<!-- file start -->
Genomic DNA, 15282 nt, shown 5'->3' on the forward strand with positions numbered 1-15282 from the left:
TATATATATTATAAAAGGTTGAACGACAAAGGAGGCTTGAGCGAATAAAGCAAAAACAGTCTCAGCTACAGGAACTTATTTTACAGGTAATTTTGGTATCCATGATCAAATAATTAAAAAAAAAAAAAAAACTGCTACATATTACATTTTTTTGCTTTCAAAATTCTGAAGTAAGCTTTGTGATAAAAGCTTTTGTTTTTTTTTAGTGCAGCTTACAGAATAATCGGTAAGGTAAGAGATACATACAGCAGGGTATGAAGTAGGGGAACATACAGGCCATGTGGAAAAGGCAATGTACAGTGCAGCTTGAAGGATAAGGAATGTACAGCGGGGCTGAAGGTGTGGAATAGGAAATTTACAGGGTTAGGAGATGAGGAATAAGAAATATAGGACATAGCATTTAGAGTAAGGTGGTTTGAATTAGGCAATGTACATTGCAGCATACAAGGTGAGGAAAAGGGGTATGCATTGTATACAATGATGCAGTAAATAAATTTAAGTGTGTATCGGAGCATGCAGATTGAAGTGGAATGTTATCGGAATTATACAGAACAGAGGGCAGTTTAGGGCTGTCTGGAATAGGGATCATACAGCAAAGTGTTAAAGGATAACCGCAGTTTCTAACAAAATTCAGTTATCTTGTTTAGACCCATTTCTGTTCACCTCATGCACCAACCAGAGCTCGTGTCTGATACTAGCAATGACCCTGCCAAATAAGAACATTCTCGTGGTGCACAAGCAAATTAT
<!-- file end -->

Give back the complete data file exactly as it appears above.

Genomic DNA, 15282 nt, shown 5'->3' on the forward strand with positions numbered 1-15282 from the left:
TATATATATTATAAAAGGTTGAACGACAAAGGAGGCTTGAGCGAATAAAGCAAAAACAGTCTCAGCTACAGGAACTTATTTTACAGGTAATTTTGGTATCCATGATCAAATAATTAAAAAAAAAAAAAAAACTGCTACATATTACATTTTTTTGCTTTCAAAATTCTGAAGTAAGCTTTGTGATAAAAGCTTTTGTTTTTTTTTAGTGCAGCTTACAGAATAATCGGTAAGGTAAGAGATACATACAGCAGGGTATGAAGTAGGGGAACATACAGGCCATGTGGAAAAGGCAATGTACAGTGCAGCTTGAAGGATAAGGAATGTACAGCGGGGCTGAAGGTGTGGAATAGGAAATTTACAGGGTTAGGAGATGAGGAATAAGAAATATAGGACATAGCATTTAGAGTAAGGTGGTTTGAATTAGGCAATGTACATTGCAGCATACAAGGTGAGGAAAAGGGGTATGCATTGTATACAATGATGCAGTAAATAAATTTAAGTGTGTATCGGAGCATGCAGATTGAAGTGGAATGTTATCGGAATTATACAGAACAGAGGGCAGTTTAGGGCTGTCTGGAATAGGGATCATACAGCAAAGTGTTAAAGGATAACCGCAGTTTCTAACAAAATTCAGTTATCTTGTTTAGACCCATTTCTGTTCACCTCATGCACCAACCAGAGCTCGTGTCTGATACTAGCAATGACCCTGCCAAATAAGAACATTCTCGTGGTGCACAAGCAAATTAT